Holy Land Pilgrimage

Tel-me about it!

March 6, 2022

The geographical landscape of the Holy Land is very diverse, from valleys and plains to mountains and hills—something I did not expect when I arrived here. There are many hills, and some of these hills are actually human-made! In this pilgrimage, we have visited not only holy sites, but also archaeological ruins. Many of these ruins have the prefix “tel,” which means hill or mount in Arabic. These mounts are layers of human civilization built upon one another. When one civilization was established and flourished and was subsequently conquered or abandoned, another one came and built on top of it; this cycle was repeated several times. Most of these hills offer beautiful panoramic views of the surrounding landscape and are great places for reflection.

Among the tels we have visited is Tel Arad, located south of Jerusalem in the Arad Valley. This archaeological site finds a sophisticated Canaanite city dating back from the Bronze age and a fortress from the kings of Biblical Judah.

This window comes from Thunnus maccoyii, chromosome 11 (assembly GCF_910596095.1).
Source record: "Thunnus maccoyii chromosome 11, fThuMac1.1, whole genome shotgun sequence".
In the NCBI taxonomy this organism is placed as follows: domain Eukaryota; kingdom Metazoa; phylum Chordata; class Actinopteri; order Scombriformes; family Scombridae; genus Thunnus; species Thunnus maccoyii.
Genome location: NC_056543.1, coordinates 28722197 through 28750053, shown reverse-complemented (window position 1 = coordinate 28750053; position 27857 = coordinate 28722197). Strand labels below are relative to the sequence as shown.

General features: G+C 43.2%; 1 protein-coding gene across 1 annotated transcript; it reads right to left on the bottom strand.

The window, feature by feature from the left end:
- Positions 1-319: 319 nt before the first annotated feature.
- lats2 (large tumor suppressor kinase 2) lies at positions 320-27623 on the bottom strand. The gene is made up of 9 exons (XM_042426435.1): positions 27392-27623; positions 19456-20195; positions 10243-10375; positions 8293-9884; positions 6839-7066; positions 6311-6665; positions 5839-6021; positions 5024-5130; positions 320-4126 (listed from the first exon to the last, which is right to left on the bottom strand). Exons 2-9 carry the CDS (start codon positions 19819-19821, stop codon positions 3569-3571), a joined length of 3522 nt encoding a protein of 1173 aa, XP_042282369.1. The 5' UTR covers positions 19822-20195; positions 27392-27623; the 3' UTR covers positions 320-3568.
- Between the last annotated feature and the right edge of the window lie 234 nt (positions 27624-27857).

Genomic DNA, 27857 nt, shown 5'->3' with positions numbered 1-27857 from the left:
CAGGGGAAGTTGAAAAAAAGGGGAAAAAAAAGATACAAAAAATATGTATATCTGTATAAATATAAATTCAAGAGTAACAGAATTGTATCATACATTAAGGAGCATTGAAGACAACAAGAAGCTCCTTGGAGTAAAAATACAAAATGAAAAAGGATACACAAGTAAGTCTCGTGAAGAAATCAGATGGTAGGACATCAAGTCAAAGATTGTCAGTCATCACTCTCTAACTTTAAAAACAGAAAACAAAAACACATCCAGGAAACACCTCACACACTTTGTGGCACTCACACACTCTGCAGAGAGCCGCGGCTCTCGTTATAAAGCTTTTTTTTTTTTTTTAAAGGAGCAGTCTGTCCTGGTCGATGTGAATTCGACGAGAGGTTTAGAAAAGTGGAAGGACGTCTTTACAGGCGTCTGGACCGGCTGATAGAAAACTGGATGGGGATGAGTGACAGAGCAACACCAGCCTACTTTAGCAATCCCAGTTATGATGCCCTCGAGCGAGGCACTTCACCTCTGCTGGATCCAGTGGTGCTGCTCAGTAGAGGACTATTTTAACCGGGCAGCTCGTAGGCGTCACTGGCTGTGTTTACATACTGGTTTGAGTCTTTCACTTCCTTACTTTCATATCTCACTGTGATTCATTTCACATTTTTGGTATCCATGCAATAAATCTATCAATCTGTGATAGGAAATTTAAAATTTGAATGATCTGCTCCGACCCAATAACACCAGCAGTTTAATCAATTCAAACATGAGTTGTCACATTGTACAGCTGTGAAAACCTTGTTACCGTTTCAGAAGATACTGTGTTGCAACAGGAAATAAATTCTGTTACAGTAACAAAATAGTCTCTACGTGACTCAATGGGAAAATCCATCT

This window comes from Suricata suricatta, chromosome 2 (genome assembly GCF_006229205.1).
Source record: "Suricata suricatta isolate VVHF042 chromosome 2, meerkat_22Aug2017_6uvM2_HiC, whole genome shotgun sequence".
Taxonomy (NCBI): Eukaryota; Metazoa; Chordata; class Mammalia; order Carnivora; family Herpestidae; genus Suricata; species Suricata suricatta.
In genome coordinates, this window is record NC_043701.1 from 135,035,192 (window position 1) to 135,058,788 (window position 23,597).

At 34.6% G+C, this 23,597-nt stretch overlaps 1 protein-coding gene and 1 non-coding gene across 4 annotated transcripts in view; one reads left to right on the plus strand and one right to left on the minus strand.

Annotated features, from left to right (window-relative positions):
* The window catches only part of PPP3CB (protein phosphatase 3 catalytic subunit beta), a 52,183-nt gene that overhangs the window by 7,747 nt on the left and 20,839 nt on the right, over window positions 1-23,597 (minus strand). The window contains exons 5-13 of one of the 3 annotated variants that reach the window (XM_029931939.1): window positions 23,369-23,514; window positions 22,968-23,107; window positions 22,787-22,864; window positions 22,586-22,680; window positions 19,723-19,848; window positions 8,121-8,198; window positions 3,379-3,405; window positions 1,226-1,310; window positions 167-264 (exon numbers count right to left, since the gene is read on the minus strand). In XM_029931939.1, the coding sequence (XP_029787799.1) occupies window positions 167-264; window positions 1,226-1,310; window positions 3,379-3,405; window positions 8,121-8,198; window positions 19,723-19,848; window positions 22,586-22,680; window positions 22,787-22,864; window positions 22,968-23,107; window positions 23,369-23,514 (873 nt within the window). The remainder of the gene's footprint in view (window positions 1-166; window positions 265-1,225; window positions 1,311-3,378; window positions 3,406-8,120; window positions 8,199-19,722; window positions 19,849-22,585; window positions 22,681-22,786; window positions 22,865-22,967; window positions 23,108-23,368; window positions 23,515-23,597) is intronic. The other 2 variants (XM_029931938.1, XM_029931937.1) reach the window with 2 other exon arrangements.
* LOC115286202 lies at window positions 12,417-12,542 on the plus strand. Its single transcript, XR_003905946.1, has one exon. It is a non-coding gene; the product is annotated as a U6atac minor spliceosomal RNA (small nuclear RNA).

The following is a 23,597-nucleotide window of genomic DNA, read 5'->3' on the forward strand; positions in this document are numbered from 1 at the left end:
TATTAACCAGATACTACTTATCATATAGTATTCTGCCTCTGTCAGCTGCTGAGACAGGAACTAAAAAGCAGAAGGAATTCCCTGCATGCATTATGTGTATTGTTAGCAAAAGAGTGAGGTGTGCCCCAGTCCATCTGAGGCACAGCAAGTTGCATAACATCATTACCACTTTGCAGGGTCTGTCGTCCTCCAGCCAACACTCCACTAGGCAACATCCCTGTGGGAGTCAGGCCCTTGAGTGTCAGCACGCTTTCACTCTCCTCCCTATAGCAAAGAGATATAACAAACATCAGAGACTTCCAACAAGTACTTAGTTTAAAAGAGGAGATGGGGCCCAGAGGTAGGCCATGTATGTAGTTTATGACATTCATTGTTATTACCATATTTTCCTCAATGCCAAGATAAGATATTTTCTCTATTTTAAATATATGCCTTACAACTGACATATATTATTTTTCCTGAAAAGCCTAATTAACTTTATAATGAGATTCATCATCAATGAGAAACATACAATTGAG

According to the biblical tradition, Joshua defeated an Arad Canaanite king in this site as recorded in the book of Joshua (21:1). There is a fortress that contained a temple, and excavations even indicate a place for the holy of holies. Another important site we visited was Tel Megiddo. Archaeologists have uncovered 26 layers of civilizations in this place. Again, there are remains of Canaanite and Israeli settlements indicated by the type of walls built and the location for worship that included sacrificial altars.


A third example of a tel we have visited is in Jericho. The city of Jericho has been given the title of the oldest city in the world. Near the present day-city of Jericho, there is a Tel that dates back from about 10,000 BC, making it one of the earliest known civilizations in the world. This is also the biblical site where the Israelites defeated the Canaanites and entered the promised land. Archaeological findings have not conferred this event in historical terms. It remains, however, an important site in biblical tradition. 

The artifacts unearthed at a tel us about the people, their worship, their customs, and other important details. For us Christians, we learn about biblical times and the practices and architectural framework of Byzantine Christians and Crusaders in more recent times. Going through these archaeological sites has made me more aware of the diversity in civilizations and their complex systems to maintain cities. Tels are another way to help bring the Bible alive and give it a historical context.

Jesus Raya
Archdiocese of Chicago

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